Second Opinion is somewhere between a remake and an expansion of Under the Knife. The most notable change, of course, is the switch to Wii motion controls. In exchanging the stylus for a Wiimote, the wrist strain is mostly gone, but the satisfying tactile experience is mostly gone. The Wiimote’s rumble gives feedback to most of your actions, but it feels a bit much less like Mapping the Nunchuk’s control stick to a radial menu of surgical tools improves the flow of gameplay a lot; there is no more rushing to the sides of the screen to select a new tool.
The art style, too, is drastically different – everything is glossy and stylized, from the character portraits to the patients’ insides. The result is a lot more consistent, and noticeably cleaner. It’s a great-looking game. The operations are a lot less gruesome, and it complements the game’s shift to a somewhwat lighter tone. The GUILT look less threatening and more fantastical than the plausibly scientific-looking parasites of the original game.
bearing the closest resemblance to Under the Knife. On higher difficulties, vitals drop faster, mistakes are more costly, and bad things happen more often. The most obvious handicap for Easy mode players is the stabilizer, which heals 20-30 vitals in a single injection, about twice as strong as it is on other difficulties.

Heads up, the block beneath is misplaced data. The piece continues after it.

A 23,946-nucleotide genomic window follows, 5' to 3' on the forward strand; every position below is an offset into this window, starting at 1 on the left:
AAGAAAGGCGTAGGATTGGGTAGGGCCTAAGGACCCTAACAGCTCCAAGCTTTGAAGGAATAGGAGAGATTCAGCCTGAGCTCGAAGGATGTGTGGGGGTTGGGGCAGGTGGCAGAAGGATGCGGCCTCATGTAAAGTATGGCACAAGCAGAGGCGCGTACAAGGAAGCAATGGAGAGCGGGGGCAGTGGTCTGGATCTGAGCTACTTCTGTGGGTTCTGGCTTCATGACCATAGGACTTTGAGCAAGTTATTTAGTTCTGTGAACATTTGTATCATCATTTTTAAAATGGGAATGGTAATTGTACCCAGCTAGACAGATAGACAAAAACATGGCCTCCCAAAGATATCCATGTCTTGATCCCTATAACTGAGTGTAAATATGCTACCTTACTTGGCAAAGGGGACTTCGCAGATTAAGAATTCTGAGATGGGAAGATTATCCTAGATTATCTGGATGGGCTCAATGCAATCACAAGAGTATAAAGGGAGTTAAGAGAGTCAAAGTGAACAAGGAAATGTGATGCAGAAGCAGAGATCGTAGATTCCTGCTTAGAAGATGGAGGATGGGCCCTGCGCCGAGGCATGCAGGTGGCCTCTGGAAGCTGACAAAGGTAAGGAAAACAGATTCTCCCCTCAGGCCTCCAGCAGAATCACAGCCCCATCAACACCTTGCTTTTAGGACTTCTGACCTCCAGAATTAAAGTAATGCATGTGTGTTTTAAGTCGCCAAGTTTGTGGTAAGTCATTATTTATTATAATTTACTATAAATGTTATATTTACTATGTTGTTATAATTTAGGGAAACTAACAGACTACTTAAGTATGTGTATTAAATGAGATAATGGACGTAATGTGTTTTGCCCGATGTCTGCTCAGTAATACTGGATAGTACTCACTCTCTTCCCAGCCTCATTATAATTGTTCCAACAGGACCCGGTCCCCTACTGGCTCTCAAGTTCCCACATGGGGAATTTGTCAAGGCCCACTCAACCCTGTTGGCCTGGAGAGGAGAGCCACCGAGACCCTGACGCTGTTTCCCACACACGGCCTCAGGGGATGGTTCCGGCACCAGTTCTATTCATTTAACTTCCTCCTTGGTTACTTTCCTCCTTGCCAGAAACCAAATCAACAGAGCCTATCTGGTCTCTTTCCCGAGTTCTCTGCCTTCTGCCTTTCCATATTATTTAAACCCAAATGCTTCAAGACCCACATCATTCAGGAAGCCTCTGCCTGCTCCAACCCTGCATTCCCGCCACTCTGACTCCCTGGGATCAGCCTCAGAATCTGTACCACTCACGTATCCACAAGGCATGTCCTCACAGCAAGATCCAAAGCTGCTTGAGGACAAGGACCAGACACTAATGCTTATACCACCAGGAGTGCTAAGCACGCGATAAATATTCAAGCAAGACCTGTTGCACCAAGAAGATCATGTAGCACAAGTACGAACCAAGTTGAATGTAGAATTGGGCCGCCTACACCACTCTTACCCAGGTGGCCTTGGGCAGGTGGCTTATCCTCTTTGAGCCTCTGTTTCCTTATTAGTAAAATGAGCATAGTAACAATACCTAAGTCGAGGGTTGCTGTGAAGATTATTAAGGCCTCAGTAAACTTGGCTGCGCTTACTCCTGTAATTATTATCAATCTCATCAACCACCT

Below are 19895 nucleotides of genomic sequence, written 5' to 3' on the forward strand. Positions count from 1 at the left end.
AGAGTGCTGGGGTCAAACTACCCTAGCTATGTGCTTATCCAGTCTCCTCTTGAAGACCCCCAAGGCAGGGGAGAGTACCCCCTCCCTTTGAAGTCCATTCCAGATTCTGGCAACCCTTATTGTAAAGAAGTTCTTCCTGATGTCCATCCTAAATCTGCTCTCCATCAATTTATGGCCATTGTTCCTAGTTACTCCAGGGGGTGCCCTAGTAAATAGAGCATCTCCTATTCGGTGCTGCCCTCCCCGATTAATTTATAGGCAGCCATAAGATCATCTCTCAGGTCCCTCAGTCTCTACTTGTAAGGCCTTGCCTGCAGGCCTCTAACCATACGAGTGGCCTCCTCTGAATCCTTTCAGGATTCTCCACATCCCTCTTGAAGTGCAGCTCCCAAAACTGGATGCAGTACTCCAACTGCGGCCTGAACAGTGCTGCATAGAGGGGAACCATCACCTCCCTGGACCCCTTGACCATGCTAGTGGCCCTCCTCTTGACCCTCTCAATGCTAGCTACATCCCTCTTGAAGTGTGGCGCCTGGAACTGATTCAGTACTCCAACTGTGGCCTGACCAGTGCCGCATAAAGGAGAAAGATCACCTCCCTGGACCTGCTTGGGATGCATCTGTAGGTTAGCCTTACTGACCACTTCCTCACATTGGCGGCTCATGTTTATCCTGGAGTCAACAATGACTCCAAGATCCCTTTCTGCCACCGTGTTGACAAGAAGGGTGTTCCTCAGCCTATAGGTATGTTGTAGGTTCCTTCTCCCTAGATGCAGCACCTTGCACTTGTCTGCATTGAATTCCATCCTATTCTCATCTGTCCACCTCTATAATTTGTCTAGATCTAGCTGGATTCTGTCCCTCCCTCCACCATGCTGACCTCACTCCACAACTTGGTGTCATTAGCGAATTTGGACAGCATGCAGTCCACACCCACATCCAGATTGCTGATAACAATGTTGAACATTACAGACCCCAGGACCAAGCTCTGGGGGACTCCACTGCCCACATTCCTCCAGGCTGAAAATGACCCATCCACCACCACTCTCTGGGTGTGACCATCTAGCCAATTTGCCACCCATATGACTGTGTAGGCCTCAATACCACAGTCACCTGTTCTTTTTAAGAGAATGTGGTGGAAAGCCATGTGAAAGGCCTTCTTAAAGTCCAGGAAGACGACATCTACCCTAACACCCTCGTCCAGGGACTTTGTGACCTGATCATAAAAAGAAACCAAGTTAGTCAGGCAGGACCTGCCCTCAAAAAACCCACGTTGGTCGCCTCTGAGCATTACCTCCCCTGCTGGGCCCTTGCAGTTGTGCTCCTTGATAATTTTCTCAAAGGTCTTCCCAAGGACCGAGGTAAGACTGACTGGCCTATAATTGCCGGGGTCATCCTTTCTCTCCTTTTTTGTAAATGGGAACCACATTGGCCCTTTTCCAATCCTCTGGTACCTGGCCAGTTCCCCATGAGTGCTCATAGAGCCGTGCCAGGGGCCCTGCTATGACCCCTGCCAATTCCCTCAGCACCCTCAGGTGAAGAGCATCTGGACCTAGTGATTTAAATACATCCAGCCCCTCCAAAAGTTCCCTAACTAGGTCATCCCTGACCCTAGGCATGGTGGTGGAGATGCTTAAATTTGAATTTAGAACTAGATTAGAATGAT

Scoring also works differently, in a way that better rewards the flow of skilled gameplay. Rather than automatically fail the operation for missing a certain number of times, the game keeps track of your combo of well-performed actions, rewarding you for long chains. The “special bonus” is also made explicit in this game, telling you when you’ve earned points by not allowing diverticula to burst, or not allowing Triti to regenerate, etc. rather than simply awarding you a mysterious number of points.
As an added challenge, those playing exceptionally well on Hard can now achieve an “XS – Medical Prodigy” rank, which wasn’t available in Under the Knife.
Beyond the choice of difficulty, many parts of the game feel significantly smoothed out. Many of the surgical controls are simpler to operate, such as the drain and syringe, parts of which are now automated. Drawing a star to use the Healing Touch, which once required double-tapping the “hand” tool, can now be selected by squeezing the B and Z triggers in both hands, which is a lot easier to do while under the sort of pressure that requires a Healing Touch.
The first five chapters of the game are presented essentially word-for-word. But as each chapter is completed, a new parallel “Z mission” is unlocked, featuring a new character, Nozomi Weaver, a talented Japanese surgeon working with Delphi for unknown reasons.
Dr. Nozomi Weaver / Dr. Naomi Kimishima
A talented Japanese surgeon with a Healing Touch. Dour and sullen, but has a deadpan sense of humor. She was disbarred and deported to America in a bit of a witch hunt, and joined Delphi where she kept Sinners alive to be tested further. After Delphi was raided, she joined Caduceus Europe offering her Healing Touch and Savato samples in exchange for immunity.